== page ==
• Infrastructure ACLs (iACL)
    Although it is often difficult to block traffic transiting your network, it is possible to identify traffic which should never be allowed to target your infrastructure devices and block that traffic at the border of your network. Infrastructure ACLs are considered a network security best practice and should be considered as a long-term addition to good network security as well as a workaround for this specific vulnerability. The white paper entitled "Protecting Your Core: Infrastructure Protection Access Control Lists" presents guidelines and recommended deployment techniques for iACLs:

Obtaining Fixed Software

Cisco has made free software available to address this vulnerability for affected customers. Prior to deploying software, customers should consult their maintenance provider or check the software for feature set compatibility and known issues specific to their environment.

Customers may only install and expect support for the feature sets they have purchased. By installing, downloading, accessing or otherwise using such software upgrades, customers agree to be bound by the terms of Cisco's software license terms found at, or as otherwise set forth at Downloads at

Do not contact either "" or "" for software upgrades.

Customers with Service Contracts

Customers with contracts should obtain upgraded software through their regular update channels. For most customers, this means that upgrades should be obtained through the Software Center on Cisco's worldwide website at

Customers using Third Party Support Organizations

Customers whose Cisco products are provided or maintained through prior or existing agreement with third-party support organizations such as Cisco Partners, authorized resellers, or service providers should contact that support organization for guidance and assistance with the appropriate course of action in regards to this advisory.

The effectiveness of any workaround or fix is dependent on specific customer situations such as product mix, network topology, traffic behavior, and organizational mission. Due to the variety of affected products and releases, customers should consult with their service provider or support organization to ensure any applied workaround or fix is the most appropriate for use in the intended network before it is deployed.

Customers without Service Contracts

Customers who purchase direct from Cisco but who do not hold a Cisco service contract and customers who purchase through third-party vendors but are unsuccessful at obtaining fixed software through their point of sale should get their upgrades by contacting the Cisco Technical Assistance Center (TAC). TAC contacts are as follows.

  • +1 800 553 2447 (toll free from within North America)
  • +1 408 526 7209 (toll call from anywhere in the world)
  • e-mail:

Have your product serial number available and give the URL of this notice as evidence of your entitlement to a free upgrade. Free upgrades for non-contract customers must be requested through the TAC.

Refer to for additional TAC contact information, including special localized telephone numbers and instructions and e-mail addresses for use in various languages.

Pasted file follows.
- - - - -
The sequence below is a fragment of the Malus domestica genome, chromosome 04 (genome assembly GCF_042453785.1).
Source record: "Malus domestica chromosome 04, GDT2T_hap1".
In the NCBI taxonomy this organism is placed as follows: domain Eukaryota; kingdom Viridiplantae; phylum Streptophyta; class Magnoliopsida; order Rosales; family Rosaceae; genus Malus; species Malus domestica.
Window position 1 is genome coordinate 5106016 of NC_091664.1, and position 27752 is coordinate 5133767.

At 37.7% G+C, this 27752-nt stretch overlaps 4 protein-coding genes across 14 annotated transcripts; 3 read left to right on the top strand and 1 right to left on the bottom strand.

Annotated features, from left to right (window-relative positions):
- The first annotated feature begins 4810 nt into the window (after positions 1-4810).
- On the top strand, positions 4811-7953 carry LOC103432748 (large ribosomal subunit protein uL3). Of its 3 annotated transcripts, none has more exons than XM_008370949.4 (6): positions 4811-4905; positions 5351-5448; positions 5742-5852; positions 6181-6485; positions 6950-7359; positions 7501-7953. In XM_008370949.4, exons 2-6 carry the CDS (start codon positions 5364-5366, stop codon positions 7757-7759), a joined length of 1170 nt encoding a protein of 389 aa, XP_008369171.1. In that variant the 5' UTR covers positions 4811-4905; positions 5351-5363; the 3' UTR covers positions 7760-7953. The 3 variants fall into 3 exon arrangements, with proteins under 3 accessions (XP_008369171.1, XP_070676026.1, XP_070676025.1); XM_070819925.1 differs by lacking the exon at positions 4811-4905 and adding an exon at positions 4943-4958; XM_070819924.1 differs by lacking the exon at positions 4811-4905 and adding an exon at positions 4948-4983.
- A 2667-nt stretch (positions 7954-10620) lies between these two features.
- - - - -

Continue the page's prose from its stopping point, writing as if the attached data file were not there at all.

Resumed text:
Exploitation and Public Announcements

The Cisco PSIRT is not aware of any public announcements or malicious use of the vulnerability described in this advisory.

Status of this Notice: Final


A stand-alone copy or Paraphrase of the text of this document that omits the distribution URL in the following section is an uncontrolled copy, and may lack important information or contain factual errors.


This advisory will be posted on Cisco's worldwide website at

In addition to worldwide web posting, a text version of this notice is clear-signed with the Cisco PSIRT PGP key and is posted to the following e-mail and Usenet news recipients.

  • (includes CERT/CC)
  • Various other mailing lists

Future updates of this advisory, if any, will be placed on Cisco's worldwide website, but may or may not be actively announced on mailing lists or newsgroups. Users concerned about this problem are encouraged to check the above URL for any updates.

Revision History

Revision 1.5


Updated software availability information for 12.0S, 12.1EB, 12.2, 12.2S, 12.2SW, 12.3, 12.3T, 12.3XH, 12.3XK, and 12.3XQ. No new releases added.

Revision 1.4


In the Software Versions and Fixes section, modified the entry for 12.3XC.

Revision 1.3


In the Affected Products section, listed each release on a separate line.

Revision 1.2


In the Affected Products section, modified 4th paragraph, and updated list of releases.

In the Software Versions and Fixes section, modified/added entries for 12.1EB, 12.1EO, 12.1EU, 12.2SW, 12.2ZQ, 12.2XE, 12.2XF

Revision 1.1


In the Software Versions and Fixes section, added Optical products table, and updated IOS Release table.

In the Affected Products section, added Catalyst and Optical products, and 12.1(20)EO.

Revision 1.0


Initial Public Release.

Cisco Security Procedures

Complete information on reporting security vulnerabilities in Cisco products, obtaining assistance with security incidents, and registering to receive security information from Cisco, is available on Cisco's worldwide website at This includes instructions for press inquiries regarding Cisco security notices. All Cisco security advisories are available at